There is a plan underway to develop bacteria that can turn the methane in natural gas into diesel fuel for transportation.
“The product that we’re shooting for will have the same fuel characteristics as diesel,” said principal investigator Mary Lidstrom, a University of Washington (UW) professor of chemical engineering and microbiology. “It can be used in trucks, boats, buses, cars, tractors – anything that diesel does now.”
The UW engineers will work with scientists at the National Renewable Energy Lab and two industry partners. They will target the natural gas at oil fields, which often flares off as waste, as well as “stranded” natural gas reserves too small for a pipeline to be economically viable.
The team, which earned a $4 million grant from the U.S. Department of Energy, aims to capture that natural gas and use bacteria to turn its main component, methane, into a liquid fuel for transportation.
“The goal at the end of three years is to have an integrated process that will be ready for pre-commercialization pilot testing,” Lidstrom said.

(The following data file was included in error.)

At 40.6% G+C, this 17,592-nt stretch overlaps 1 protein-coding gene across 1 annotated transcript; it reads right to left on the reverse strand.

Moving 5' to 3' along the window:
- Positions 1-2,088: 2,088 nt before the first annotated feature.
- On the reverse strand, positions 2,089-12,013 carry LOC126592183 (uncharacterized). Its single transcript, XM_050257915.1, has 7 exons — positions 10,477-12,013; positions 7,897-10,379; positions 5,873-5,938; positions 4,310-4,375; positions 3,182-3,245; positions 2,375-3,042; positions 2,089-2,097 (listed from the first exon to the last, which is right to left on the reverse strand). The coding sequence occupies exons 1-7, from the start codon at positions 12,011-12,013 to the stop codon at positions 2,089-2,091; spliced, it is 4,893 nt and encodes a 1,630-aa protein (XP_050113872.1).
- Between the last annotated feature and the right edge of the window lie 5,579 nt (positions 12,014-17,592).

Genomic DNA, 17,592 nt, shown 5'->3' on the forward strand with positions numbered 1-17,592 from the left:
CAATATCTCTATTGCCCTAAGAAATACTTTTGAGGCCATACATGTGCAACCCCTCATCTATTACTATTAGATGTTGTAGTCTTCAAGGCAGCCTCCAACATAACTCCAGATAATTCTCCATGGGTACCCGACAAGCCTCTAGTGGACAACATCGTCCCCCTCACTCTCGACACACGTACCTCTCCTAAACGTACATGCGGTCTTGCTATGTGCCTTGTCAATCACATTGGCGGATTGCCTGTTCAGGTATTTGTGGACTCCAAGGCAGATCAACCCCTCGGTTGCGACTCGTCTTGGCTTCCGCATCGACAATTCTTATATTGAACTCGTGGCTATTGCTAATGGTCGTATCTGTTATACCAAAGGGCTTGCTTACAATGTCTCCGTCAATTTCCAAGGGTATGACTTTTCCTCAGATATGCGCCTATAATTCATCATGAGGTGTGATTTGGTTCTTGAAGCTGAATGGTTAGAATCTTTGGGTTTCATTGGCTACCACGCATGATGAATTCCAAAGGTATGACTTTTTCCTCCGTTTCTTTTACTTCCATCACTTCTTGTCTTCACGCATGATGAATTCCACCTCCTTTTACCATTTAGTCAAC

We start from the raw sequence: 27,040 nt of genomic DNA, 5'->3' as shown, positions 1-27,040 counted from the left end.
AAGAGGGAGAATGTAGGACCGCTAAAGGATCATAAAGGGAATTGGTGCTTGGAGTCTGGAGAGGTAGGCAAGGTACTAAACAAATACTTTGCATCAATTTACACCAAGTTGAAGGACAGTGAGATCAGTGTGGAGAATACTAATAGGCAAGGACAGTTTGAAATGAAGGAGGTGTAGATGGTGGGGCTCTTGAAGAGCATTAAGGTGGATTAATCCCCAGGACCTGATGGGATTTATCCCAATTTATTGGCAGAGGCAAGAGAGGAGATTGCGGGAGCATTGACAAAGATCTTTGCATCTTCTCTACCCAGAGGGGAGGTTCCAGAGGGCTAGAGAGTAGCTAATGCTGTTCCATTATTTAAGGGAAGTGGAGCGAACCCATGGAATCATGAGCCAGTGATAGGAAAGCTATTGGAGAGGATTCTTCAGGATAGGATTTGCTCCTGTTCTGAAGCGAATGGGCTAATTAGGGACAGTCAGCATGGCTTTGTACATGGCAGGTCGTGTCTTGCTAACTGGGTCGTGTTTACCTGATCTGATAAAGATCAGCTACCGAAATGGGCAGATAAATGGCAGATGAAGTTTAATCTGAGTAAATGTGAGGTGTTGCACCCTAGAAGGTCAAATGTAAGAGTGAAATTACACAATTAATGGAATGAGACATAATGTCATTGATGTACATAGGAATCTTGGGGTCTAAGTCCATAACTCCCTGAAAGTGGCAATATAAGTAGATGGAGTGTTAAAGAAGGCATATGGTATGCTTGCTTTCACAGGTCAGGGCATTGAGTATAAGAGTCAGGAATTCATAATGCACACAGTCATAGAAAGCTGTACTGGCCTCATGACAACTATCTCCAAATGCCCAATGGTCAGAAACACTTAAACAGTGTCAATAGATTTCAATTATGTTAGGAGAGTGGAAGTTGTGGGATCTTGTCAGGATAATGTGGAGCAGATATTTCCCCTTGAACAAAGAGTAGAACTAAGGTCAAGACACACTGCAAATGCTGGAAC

The four project partners have distinct roles. First, the UW team will develop a version of the bacteria that is even better at converting methane to energy-rich fatlike molecules. Then LanzaTech, a New Zealand-based biofuels company, will develop a way to grow the new bacteria in larger quantities at high efficiency. Next the U.S. National Renewable Energy Lab in Golden, CO, will devise an efficient way to extract the energy-rich molecules from the microbe’s cells. Finally, partners at Johnson Matthey, a U.K. chemical company, will use chemical catalysts to convert those molecules into diesel.
After establishing a viable method, national lab scientists will work with the industry partners to develop an economic model that predicts manufacturing costs as production scales up.
The bacterium at the center of the effort comes from an alkaline salty lake near Mongolia. Team member Marina Kalyuzhnaya, a UW research associate professor in microbiology, discovered it during her graduate studies in Russia. The microbe can survive in harsh environments, consumes methane and uses it to build cells containing energy-rich lipids. At UW, researchers have altered the microbe to grow unusually fast, making it practical for industrial applications.